What is this im, iim, biii I have not a clue

Music Theory
 simon73 16 Apr 2008 19:22 | Quote Joined: way backLessons: 8Karma: 1 Help I am lost. New to all this theory and starting to learn a bit just got a book but what it fails to tell me what the heck is the following im, iim, biii, iVm can someone be kind as always to help me out and explain it as I have not a clue and hoping that someone has come across this And later in the book it has im, bVi, bVii and im Many thanks as always
 blackholesun 16 Apr 2008 19:51 | Quote Joined: 04 Jan 2007United Kingdom Licks: 1Karma: 11 Moderator I'm not entirely sure, as I didn't study music theory this way, and I think some of your numerals are wrong, but they are referring to chords formed on the scale degrees 1 to 7, in roman numerals. I'm almost certain that uppercase numerals, I, II, III, etc refer to major chords, and lowercase numerals or ones with an m in them are minor chords. And b means flat, so biii would be a minor chord starting from the minor 3rd of the scale - in C it would be Eb, Gb and Bb. Some of your numerals mix upper and lower cases, so you might want to check if they are written like that in the book.
 KicknGuitar 17 Apr 2008 00:14 | Quote Joined: 13 Dec 2007Lessons: 6Karma: 1 B.H.S. hit the nail on its head. the b/# will be adjusting the interval/chord accordingly. The "m" refers to minor.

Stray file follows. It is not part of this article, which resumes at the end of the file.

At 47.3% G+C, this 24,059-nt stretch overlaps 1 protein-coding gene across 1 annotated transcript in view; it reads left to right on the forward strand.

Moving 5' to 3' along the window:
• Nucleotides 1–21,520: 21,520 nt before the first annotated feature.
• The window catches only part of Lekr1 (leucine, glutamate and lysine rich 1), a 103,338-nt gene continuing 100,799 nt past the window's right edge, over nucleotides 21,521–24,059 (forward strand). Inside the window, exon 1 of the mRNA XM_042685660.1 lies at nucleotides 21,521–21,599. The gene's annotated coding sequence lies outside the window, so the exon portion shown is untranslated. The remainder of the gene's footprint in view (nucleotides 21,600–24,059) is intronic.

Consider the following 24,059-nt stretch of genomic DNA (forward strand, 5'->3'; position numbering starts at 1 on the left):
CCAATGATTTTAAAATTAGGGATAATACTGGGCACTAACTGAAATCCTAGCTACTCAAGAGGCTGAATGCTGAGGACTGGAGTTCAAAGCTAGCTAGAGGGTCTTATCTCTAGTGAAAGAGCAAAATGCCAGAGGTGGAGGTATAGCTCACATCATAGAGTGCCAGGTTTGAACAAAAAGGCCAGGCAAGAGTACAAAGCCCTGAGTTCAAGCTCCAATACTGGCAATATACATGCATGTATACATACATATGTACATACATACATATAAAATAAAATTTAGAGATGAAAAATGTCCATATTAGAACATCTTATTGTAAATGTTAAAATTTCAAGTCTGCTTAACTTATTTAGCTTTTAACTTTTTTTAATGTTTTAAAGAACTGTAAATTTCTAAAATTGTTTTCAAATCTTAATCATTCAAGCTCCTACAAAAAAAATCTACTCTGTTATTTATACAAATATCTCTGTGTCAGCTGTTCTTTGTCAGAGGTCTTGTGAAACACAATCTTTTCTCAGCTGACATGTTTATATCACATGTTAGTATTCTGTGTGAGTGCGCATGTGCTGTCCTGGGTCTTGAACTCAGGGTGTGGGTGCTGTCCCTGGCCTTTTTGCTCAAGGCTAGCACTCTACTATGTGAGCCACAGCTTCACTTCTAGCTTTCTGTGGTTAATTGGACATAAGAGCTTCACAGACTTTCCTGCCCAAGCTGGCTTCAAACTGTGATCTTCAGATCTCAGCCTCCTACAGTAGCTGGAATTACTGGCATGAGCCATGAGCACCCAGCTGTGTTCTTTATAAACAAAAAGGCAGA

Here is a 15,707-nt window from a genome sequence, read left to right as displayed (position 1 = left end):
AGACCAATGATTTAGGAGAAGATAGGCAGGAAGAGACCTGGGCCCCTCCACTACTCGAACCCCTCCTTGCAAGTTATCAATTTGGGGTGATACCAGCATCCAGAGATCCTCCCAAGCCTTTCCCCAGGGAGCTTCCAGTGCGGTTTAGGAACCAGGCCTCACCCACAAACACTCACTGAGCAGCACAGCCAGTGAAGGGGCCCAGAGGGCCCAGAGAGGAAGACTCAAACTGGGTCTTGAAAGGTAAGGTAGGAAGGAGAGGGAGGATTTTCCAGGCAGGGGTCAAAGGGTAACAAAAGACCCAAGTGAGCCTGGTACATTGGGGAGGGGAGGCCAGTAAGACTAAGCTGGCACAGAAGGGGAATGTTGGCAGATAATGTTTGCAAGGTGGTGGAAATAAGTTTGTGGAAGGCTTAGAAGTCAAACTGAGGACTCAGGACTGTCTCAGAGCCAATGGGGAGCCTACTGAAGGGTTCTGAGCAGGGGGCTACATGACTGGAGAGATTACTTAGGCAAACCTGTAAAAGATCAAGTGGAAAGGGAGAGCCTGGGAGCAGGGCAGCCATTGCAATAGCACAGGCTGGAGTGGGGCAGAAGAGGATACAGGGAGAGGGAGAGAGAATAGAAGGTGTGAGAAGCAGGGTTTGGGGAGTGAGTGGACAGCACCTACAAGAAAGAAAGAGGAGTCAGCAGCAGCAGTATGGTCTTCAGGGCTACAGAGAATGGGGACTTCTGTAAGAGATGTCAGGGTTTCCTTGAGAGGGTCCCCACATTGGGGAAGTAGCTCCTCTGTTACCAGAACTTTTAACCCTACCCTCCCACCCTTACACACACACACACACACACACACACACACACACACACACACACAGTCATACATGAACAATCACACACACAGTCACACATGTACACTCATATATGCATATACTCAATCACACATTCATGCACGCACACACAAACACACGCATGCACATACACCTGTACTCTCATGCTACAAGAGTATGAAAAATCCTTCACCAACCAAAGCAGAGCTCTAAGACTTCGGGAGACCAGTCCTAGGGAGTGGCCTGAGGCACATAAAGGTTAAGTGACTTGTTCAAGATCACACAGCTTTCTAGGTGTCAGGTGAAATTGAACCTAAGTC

guitarmastergod 16 Oct 2008 23:21 | Quote Joined: 09 Sep 2008Canada Karma: 8 it means the first chord is a minor the second chord is a minor and the third is a flat
 JazzMaverick 17 Oct 2008 07:40 | Quote Joined: 28 Aug 2008United Kingdom Lessons: 24Licks: 37Karma: 47 Moderator They're the roman numerals ```I = 1 II = 2 III = 3 IV = 4 V = 5 VI = 6 VII = 7``` m stands for minor. M stands for Major. ♭ stands for flat. # stands for sharp. To understand why there are even numbers, is because it's the notes used within a scale/key. Depending on the key, it can have many sharps or flats. There are a fair few lessons which go into this on this site, including mine.
 JustJeff 17 Oct 2008 08:25 | Quote Joined: way backUnited States Lessons: 2Karma: 21 To make it even easier... Let's take C major, C, D, E, F, G, A, B, C Each note in this scale is given a degree. The roman numerals represent the degrees of the scale. So, for example, f is a IV. We use uppercase to represent Major chords, and lowercase to represent minor chords. So the E (Which is minor) is represented as Em, or iii. The G (which is major) is represented as G, or V. This is a simple way to take music and transpose it to another key. So, let's say you are playing a 145 progression in C, (I, IV, V, or C, F, G). One of your band members says that the riff would be much easier to sing to if you played it in E major. Since all notes in the scale are relative, all you have to do is play a I, IV, V progression in E major (E, A, B, or I, IV, V) and you will get the same sort of feeling to the song, and you can have vocals! ``` C Dm Em F G Am Bdim E F#m G#m A B C#m D#dim I ii iii IV V vi vii ```